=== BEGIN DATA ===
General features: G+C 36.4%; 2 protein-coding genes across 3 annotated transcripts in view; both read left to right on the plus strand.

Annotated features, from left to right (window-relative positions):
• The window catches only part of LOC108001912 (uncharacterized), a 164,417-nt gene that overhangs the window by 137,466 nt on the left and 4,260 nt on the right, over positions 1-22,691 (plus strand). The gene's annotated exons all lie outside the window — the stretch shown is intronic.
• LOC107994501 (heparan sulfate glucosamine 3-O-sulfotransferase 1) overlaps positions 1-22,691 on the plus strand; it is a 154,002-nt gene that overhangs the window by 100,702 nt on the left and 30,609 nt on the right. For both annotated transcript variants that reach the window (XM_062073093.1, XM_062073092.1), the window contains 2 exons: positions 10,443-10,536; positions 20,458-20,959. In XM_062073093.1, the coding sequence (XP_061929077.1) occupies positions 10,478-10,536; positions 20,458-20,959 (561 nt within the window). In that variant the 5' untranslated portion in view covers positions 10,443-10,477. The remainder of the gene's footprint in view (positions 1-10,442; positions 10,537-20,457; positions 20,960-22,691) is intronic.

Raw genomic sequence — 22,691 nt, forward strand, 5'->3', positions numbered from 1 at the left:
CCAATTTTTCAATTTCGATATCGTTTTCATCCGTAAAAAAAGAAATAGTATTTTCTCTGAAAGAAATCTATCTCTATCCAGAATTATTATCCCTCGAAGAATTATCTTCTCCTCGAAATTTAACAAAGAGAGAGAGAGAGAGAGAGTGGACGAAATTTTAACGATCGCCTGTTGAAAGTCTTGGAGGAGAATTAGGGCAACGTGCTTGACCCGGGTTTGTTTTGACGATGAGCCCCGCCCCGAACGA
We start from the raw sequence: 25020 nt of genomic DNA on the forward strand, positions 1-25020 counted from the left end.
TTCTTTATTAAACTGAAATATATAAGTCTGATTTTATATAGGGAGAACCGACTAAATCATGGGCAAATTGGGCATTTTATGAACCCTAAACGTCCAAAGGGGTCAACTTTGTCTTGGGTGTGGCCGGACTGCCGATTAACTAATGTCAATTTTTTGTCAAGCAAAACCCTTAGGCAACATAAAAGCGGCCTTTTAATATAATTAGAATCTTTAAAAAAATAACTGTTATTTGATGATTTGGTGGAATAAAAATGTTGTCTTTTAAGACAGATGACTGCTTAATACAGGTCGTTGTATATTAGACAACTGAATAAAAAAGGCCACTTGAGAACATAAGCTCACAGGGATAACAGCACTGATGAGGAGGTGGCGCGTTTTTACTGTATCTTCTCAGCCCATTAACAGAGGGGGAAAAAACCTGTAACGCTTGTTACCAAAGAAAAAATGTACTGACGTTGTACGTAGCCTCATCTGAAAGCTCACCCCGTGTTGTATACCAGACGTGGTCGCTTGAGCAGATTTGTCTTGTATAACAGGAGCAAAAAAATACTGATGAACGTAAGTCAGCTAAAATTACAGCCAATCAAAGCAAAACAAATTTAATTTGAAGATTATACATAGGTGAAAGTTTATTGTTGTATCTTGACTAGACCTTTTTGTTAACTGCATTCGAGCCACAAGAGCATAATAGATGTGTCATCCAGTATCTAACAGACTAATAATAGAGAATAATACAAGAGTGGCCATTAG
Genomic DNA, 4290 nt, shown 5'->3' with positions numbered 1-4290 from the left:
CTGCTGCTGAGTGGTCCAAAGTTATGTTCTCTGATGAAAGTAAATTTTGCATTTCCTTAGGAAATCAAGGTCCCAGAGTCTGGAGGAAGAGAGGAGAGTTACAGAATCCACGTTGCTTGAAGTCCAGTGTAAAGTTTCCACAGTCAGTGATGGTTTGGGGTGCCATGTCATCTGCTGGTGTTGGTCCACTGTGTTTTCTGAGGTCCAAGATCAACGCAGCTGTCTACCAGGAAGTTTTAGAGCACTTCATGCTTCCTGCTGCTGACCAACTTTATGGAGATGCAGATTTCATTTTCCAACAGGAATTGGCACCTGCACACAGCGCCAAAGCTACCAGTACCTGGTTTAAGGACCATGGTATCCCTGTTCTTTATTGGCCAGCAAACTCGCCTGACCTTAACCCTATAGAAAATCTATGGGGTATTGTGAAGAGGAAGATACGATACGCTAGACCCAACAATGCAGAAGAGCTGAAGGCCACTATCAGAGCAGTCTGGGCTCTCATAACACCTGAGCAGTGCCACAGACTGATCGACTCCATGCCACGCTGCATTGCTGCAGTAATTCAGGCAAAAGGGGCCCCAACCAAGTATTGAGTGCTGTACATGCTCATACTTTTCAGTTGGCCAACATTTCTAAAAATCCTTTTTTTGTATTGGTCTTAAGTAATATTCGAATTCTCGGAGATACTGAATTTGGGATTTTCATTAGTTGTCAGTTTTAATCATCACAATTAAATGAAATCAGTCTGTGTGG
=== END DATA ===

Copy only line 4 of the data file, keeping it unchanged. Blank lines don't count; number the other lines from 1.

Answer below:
• LOC107994501 (heparan sulfate glucosamine 3-O-sulfotransferase 1) overlaps positions 1-22,691 on the plus strand; it is a 154,002-nt gene that overhangs the window by 100,702 nt on the left and 30,609 nt on the right. For both annotated transcript variants that reach the window (XM_062073093.1, XM_062073092.1), the window contains 2 exons: positions 10,443-10,536; positions 20,458-20,959. In XM_062073093.1, the coding sequence (XP_061929077.1) occupies positions 10,478-10,536; positions 20,458-20,959 (561 nt within the window). In that variant the 5' untranslated portion in view covers positions 10,443-10,477. The remainder of the gene's footprint in view (positions 1-10,442; positions 10,537-20,457; positions 20,960-22,691) is intronic.